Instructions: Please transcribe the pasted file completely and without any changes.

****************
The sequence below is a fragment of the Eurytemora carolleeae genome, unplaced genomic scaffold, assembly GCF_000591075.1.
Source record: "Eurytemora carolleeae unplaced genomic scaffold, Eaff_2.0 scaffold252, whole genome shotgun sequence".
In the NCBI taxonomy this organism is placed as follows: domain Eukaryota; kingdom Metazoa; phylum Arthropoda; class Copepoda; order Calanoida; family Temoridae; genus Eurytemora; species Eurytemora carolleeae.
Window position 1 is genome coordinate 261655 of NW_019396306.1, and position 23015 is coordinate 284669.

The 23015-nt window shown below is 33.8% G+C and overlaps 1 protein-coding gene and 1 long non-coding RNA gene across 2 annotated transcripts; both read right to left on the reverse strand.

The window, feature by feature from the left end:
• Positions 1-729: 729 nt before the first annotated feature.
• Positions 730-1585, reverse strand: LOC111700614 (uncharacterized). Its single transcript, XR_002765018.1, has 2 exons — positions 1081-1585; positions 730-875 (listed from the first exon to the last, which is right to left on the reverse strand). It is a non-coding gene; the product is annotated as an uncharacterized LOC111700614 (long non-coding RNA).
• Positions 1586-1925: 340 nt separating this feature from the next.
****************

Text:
The sequence below is a fragment of the Eurytemora carolleeae genome, unplaced genomic scaffold, assembly GCF_000591075.1.
Source record: "Eurytemora carolleeae unplaced genomic scaffold, Eaff_2.0 scaffold252, whole genome shotgun sequence".
In the NCBI taxonomy this organism is placed as follows: domain Eukaryota; kingdom Metazoa; phylum Arthropoda; class Copepoda; order Calanoida; family Temoridae; genus Eurytemora; species Eurytemora carolleeae.
Window position 1 is genome coordinate 261655 of NW_019396306.1, and position 23015 is coordinate 284669.

The 23015-nt window shown below is 33.8% G+C and overlaps 1 protein-coding gene and 1 long non-coding RNA gene across 2 annotated transcripts; both read right to left on the reverse strand.

The window, feature by feature from the left end:
• Positions 1-729: 729 nt before the first annotated feature.
• Positions 730-1585, reverse strand: LOC111700614 (uncharacterized). Its single transcript, XR_002765018.1, has 2 exons — positions 1081-1585; positions 730-875 (listed from the first exon to the last, which is right to left on the reverse strand). It is a non-coding gene; the product is annotated as an uncharacterized LOC111700614 (long non-coding RNA).
• Positions 1586-1925: 340 nt separating this feature from the next.